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Visitor Insurance > Knowledge Center > Tips for Buyers

Visitor Insurance: Smart 'n Quick Buyer Tips

Purchasing insurance before embarking on your travels is an extremely necessary precaution in not only protecting your health and well being, but your finances as well. While it is imperative, it can also be a confusing and tedious process to navigate. Here are some tips that will guide you through your purchasing process and send you on your way to safe, fulfilling, and stress-free travels:

  • Read all documents thoroughly before making a purchase. This will help you make a well-informed decision and will not only keep you from losing a great deal of money, but also buy you peace of mind.

  • Review all policy documents before you purchase so that you know what is covered under the policy. This will prevent you from acquiring services that are not covered in your policy, saving you money in the long run.

  • Check for the option to renew your policy. When you purchase a renewable policy, you won't have to run after insurance providers for cancellations or refunds for the unused part of your policy. For example, when you plan for a 4-month trip and the trip is cut short unexpectedly, policies with shorter period of coverage with a renewal option work well.

  • A "schedule of benefits" only provides the benefits listed under your coverage. If you can afford a pricier plan, it is always wiser to spend a little more for comprehensive coverage. With that said, this doesn't mean that basic coverage plans aren't good for any unexpected emergencies and unpredictable expenses.

  • Remember to renew the policy before your policy expires if your stay is extended.

  • Make a few copies of your insurance ID card. Carry one along in your wallet with you, one in your suitcase, one with a friend back home, and one with the family member/hotel you are visiting. This is especially important for those who expect to travel a lot and tour different places.

  • Save all receipts and all other insurance-related paperwork by order of date for easy referral while filing a claim with your insurance provider.

  • The start date on your plan should be the day you leave your home country. The end date should be the day you return to your home country. Coverage can start as early as 24 hours after purchase, or any future date you select.

  • Existing prescriptions that you have will not be covered. Carry prescriptions from your home country. Be sure to pack more than you need in case of any discrepancies in your travel plans.

  • Always buy insurance from a reputable and reliable agent/website who is not pushy and provides comprehensive information about policies. Never make a decision under the influence of emotions while choosing a plan or a company. Just because a company's name begins with your country's name or contains “America” does not guarantee that you will receive what you are looking for. Be rational and always choose a policy that is popular because of its range of acceptance.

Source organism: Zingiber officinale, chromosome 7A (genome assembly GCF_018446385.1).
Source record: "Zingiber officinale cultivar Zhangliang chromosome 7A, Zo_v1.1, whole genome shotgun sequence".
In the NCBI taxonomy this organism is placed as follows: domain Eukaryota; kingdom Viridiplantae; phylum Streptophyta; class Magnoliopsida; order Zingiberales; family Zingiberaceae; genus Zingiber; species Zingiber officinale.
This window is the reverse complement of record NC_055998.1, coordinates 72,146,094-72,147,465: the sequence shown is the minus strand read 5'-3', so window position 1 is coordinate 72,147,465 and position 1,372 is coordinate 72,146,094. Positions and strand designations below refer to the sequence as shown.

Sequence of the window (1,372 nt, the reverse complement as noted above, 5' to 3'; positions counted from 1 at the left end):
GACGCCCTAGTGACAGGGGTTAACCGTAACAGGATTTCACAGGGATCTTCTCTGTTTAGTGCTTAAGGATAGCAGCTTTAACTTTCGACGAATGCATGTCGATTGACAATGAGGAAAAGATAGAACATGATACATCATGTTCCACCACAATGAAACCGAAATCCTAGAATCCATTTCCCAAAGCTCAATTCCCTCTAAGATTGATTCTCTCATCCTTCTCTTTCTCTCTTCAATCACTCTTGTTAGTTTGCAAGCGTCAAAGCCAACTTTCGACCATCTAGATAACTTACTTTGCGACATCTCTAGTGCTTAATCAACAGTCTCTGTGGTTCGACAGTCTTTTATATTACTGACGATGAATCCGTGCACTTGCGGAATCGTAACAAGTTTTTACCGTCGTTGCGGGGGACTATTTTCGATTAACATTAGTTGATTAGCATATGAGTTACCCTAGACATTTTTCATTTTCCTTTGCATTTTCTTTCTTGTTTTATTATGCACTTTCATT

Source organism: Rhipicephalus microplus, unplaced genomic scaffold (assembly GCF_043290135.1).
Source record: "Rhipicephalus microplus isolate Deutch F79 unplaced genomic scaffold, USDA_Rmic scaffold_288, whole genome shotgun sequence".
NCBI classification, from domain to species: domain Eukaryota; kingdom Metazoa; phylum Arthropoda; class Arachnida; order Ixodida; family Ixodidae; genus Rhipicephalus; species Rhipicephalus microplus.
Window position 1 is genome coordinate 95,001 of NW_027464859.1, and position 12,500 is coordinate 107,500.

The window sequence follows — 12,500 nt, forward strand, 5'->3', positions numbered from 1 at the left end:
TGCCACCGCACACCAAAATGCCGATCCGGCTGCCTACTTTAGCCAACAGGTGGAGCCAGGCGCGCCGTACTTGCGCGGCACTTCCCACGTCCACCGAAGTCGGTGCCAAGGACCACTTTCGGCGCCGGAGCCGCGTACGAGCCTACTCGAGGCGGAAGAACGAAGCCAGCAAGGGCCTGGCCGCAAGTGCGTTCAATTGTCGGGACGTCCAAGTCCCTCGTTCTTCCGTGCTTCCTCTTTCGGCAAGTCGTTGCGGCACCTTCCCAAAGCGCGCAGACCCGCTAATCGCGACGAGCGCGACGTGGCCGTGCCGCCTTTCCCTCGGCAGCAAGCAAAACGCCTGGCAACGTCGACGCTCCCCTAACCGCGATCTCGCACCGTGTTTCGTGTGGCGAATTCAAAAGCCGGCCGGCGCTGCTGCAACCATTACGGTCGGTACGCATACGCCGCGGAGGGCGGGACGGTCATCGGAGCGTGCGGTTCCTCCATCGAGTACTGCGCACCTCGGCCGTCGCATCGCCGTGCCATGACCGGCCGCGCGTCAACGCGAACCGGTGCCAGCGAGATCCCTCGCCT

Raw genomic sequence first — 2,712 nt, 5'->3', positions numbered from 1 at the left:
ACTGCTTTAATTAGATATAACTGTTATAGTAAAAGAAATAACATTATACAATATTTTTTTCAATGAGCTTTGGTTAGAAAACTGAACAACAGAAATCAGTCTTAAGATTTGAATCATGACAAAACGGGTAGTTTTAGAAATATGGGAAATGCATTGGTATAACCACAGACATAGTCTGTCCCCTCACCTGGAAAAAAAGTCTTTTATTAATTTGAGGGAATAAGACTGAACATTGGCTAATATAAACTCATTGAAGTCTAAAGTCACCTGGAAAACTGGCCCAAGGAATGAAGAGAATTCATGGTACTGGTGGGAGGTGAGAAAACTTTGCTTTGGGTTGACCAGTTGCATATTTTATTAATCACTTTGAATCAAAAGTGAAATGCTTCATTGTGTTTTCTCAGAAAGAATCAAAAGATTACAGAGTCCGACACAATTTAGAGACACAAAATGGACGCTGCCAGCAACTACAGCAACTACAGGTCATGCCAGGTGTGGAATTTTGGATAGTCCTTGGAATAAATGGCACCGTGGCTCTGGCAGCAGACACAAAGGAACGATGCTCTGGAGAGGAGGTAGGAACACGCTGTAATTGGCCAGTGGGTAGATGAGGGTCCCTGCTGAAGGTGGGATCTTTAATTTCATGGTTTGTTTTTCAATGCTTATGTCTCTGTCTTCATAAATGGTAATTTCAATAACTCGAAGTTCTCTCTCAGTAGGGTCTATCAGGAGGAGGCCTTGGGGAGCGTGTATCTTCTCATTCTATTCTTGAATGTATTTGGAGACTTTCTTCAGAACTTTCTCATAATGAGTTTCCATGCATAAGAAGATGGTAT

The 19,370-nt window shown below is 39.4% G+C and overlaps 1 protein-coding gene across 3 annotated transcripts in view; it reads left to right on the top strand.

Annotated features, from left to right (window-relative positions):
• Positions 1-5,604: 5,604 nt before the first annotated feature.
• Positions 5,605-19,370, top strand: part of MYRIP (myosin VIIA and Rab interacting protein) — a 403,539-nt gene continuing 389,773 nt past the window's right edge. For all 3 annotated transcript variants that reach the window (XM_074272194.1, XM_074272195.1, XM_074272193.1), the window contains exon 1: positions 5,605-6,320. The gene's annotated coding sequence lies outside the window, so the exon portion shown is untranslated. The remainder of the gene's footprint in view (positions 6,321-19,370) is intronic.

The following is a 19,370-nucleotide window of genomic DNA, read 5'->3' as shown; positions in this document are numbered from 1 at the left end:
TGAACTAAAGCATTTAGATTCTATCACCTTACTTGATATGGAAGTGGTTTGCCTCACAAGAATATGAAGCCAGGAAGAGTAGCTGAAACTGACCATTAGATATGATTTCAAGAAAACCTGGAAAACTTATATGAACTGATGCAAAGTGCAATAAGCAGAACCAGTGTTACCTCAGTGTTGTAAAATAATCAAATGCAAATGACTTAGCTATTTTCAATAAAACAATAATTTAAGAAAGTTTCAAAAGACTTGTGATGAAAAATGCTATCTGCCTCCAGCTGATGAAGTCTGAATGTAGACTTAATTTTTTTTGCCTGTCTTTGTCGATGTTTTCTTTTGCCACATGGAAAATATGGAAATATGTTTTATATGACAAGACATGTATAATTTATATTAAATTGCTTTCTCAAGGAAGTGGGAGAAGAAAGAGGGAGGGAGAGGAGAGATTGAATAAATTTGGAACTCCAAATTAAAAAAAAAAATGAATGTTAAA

• Never travel to a country like the United States where medical care is extremely expensive, without travel medical insurance.


Tips

Prevention is Better than Cure.



It is impossible to predict a natural disaster, a sudden illness, or an injury. A traveler should be cautious when entering a new environment and try to become well- acquainted with their surroundings. Taking necessary precautions is better than having to spend your vacation time at the doctor’s, thereby not only ruining your own time, but also causing your loved ones inconvenience.

Based on a study, including feedback from many of our users, here is a list of the most common problems people visiting the US face. These apply especially to elderly visitors, who travel all the way from South Asian countries like India, Pakistan, China etc.:

  • Slipping in the restroom: There is a remarkable difference in lifestyles and housing between India and the US. All the restrooms are finished with vinyl or tile flooring, which makes the floor slippery when wet. Puddles of water are also less visible on such types of floors, which makes them even more dangerous. Take precaution and cover the area in and around tubs and sinks with carpeting.

  • Slipping in the bathtub: Another common injury is often caused while getting in and out of bathtubs. Be sure to lay a non-skid, latex-coated bath mat in the tub or rubber silicone suction mats that ensure firm footing even when the tub is soapy.

  • Road accidents: Familiarize yourself with local road rules. Respect and follow rules for pedestrians. Avoid distractions while driving, such as constant talking, loud music, and telephone use. Avoid racing or any such dangerous driving activities. Parents/visitors need to know the importance of traffic rules, like, waiting for a signal to cross the road, and general pedestrian safety. Give a general orientation on traffic rules to your parents/visitors.

  • Sickness related to weather change: Be prepared for different weather conditions, and frequently changing weather. Bring adequate and appropriate clothing. When touring different places, check the weather report before, and carry clothing accordingly.

  • Bring plenty of any medication you may need: Carry your general medicines with you at the time of travel. People who are on any prescribed medicines should bring an excess stock in case of a longer stay or unplanned delays. While you travel, carry all your general and prescribed medicines along with your insurance documents and ID at all times.

While there are many risks associated with traveling to an unfamiliar place, many of these risks can be protected against by purchasing a travel medical insurance policy with adequate coverage to fit your individual needs.


 

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